Creative Observation Essay
For your fourth and final graded essay, you’ll select a person, place, thing or event, and write a creative piece by describing what you see. You may describe sounds and smells, but you in no way change the happenings of your person, place, thing or event. If written effectively, your essay will entertain while allowing the reader into the world that only you can see.
Your essay should include mention of all of the following:
- Topic Selection. Considering the observational essay requires actual observation of subject matter, choose a topic that you can actually see, including people, places and things. This may include a relative, a musical event or a flower. The possibilities are literally endless. If you can see it, and have
enough to creatively describe, you may choose it as your topic.
- Present or Past Tense. Observational essays are written in the present or past tenses, meaning you’ll be providing description of what you see in and at
the moment or I the moments that have already gone by. In other words, observational essays are not written from an object’s potential qualities (future
- Details. The strength of your essay depends upon the level of detail you provide. Details allow the reader to “see” what you are “seeing.” For example, if
an artist did not provide details in a painting, you wouldn’t know what he/she was trying to portray. You should apply the same idea to your observational
essay. But be careful not to over-describe. If you describe every detail imaginable in hope of painting a clear picture in the reader’s mind, you run the
risk of describing things that hold little or no relevance. Don’t clutter your essay.
- Senses. Sight, hearing, touch, taste and smell––these are primary weapons when creating an observational assay. What color is the bird? What does it sound like when it chirps? When it landed on your shoulder, what did it feel like? Did the bird have a scent? While all of these questions should be answered when describing a blue jay, for example, be careful not to overuse your senses by answering to an unnecessary obligation. (It probably wouldn’t be a good idea to describe what your feathered friend tastes like.) in other words, while you should mention some of the senses in your assay, it may not be necessary to mention all of them.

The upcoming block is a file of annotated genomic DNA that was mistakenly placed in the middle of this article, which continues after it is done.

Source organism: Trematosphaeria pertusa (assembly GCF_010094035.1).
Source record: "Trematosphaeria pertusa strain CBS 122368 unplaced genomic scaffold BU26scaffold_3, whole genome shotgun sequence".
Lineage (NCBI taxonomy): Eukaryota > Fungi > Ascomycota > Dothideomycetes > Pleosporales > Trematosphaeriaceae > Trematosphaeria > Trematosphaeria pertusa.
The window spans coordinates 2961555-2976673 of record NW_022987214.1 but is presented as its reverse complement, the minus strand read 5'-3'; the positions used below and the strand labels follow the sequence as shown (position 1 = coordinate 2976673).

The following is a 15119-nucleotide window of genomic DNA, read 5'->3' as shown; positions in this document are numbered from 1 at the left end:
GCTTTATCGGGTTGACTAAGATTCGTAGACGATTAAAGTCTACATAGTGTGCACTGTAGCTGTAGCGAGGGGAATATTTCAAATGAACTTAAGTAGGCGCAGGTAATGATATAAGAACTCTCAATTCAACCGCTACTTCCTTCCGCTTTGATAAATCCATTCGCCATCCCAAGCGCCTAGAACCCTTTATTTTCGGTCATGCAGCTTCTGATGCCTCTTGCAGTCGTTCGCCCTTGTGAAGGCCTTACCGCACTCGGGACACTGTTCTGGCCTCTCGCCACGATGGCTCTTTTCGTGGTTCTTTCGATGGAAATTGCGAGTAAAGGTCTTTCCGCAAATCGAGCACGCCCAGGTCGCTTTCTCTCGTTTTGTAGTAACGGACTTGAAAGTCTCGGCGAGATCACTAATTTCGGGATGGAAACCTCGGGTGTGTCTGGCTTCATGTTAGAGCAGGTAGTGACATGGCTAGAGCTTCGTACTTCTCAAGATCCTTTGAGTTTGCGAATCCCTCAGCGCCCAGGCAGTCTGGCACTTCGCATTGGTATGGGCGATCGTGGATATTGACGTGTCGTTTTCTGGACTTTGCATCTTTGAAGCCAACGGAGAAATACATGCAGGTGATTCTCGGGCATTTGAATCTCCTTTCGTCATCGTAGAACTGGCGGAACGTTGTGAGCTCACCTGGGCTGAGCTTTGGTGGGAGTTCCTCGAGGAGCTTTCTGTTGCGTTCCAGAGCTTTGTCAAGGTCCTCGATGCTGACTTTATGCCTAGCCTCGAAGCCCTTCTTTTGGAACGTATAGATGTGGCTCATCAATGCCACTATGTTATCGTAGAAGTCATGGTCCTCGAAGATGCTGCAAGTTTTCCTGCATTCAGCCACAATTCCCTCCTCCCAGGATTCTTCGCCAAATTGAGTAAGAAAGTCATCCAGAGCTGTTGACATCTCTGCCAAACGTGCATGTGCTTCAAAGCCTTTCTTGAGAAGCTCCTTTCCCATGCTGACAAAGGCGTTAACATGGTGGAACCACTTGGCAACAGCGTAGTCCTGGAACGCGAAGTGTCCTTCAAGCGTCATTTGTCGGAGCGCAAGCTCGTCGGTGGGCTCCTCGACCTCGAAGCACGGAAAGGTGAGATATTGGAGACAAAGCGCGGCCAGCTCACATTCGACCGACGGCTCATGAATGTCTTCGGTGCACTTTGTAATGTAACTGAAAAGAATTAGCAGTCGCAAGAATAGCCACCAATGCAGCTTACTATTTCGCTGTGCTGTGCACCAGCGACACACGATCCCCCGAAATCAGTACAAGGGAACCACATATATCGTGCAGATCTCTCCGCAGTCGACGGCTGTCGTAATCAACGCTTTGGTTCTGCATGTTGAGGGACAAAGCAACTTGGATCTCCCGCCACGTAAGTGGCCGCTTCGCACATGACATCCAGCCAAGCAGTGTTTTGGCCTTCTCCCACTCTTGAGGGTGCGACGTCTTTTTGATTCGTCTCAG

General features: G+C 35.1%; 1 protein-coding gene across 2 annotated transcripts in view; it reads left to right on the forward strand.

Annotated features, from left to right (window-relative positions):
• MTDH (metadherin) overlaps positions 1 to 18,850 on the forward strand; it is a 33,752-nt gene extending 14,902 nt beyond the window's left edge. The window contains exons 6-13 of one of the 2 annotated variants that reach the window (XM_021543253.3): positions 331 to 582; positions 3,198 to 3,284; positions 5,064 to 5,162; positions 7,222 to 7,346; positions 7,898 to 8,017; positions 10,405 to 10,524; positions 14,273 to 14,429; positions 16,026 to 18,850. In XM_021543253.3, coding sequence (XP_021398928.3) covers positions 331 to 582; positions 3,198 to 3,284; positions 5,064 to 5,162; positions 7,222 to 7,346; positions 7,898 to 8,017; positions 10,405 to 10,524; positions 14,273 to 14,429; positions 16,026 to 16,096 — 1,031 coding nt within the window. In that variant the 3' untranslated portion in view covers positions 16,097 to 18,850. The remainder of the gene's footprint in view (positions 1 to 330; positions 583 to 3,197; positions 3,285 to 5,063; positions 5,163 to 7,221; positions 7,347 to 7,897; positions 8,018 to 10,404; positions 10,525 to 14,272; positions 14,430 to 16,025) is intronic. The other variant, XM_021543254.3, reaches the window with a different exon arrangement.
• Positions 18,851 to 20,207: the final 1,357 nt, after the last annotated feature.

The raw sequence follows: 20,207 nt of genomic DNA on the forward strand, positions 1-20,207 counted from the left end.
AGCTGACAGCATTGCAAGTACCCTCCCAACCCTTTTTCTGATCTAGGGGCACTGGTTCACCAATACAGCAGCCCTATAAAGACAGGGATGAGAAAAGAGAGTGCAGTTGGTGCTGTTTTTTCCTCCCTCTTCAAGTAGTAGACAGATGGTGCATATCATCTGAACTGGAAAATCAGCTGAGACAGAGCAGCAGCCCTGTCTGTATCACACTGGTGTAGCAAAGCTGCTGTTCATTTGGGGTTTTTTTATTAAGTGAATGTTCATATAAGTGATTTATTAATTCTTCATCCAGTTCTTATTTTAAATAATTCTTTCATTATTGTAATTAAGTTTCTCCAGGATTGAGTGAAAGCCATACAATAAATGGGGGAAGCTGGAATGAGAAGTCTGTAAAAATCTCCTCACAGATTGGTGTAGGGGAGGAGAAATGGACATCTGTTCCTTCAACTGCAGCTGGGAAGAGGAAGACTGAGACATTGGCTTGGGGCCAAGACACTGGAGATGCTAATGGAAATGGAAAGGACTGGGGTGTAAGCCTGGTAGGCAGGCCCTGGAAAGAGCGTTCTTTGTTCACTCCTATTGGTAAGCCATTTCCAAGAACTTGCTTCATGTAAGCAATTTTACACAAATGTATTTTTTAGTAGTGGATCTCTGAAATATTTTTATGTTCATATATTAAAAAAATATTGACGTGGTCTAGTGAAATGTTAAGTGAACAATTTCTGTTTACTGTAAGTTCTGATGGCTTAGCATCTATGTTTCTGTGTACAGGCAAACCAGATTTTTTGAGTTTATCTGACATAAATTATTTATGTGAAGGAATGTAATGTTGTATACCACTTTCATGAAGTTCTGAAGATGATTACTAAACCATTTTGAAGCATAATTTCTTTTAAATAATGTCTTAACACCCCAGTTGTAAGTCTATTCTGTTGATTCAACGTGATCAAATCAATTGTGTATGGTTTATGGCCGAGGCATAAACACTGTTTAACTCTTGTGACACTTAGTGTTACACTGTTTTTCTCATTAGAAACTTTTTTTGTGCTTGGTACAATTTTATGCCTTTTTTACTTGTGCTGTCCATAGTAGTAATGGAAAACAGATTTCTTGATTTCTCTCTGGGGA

- Comparisons. There is a natural tendency for people to use comparison in order to better understand something. One thing is related to another in order to
understand characteristics. What does your person, place, thing or event remind you of, and more importantly, how can you describe your person, place, thing or event so your reader is reminded of what they know?
- Exact Language. You should choose the most precise words when constructing sentences. For example, describing something as “small” can lead to a wide range of images, but calling something “microscopic” is much more precise.
- Personal Silence. There is no dialog or conversation between you and someone else in this essay. There would only be quotations of things you would hope to
say, or quotation from dialog that you overhear.
- Impressions. What impresses you most about your topic? After observing, what will you remember forever? Describe the most impressive parts of your person, place, thing or event.
- Moods. What is the mood of your person, place, thing or event? Happy? Sad? Excited? Is the mood steady, or is your person, place thing or event “bipolar?”
- Expectations and Surprises. What about your topic lived up to your expectations? What surprised you so much that you can’t wait to describe?
Subject;President Obama first inauguration in January 20, 2009
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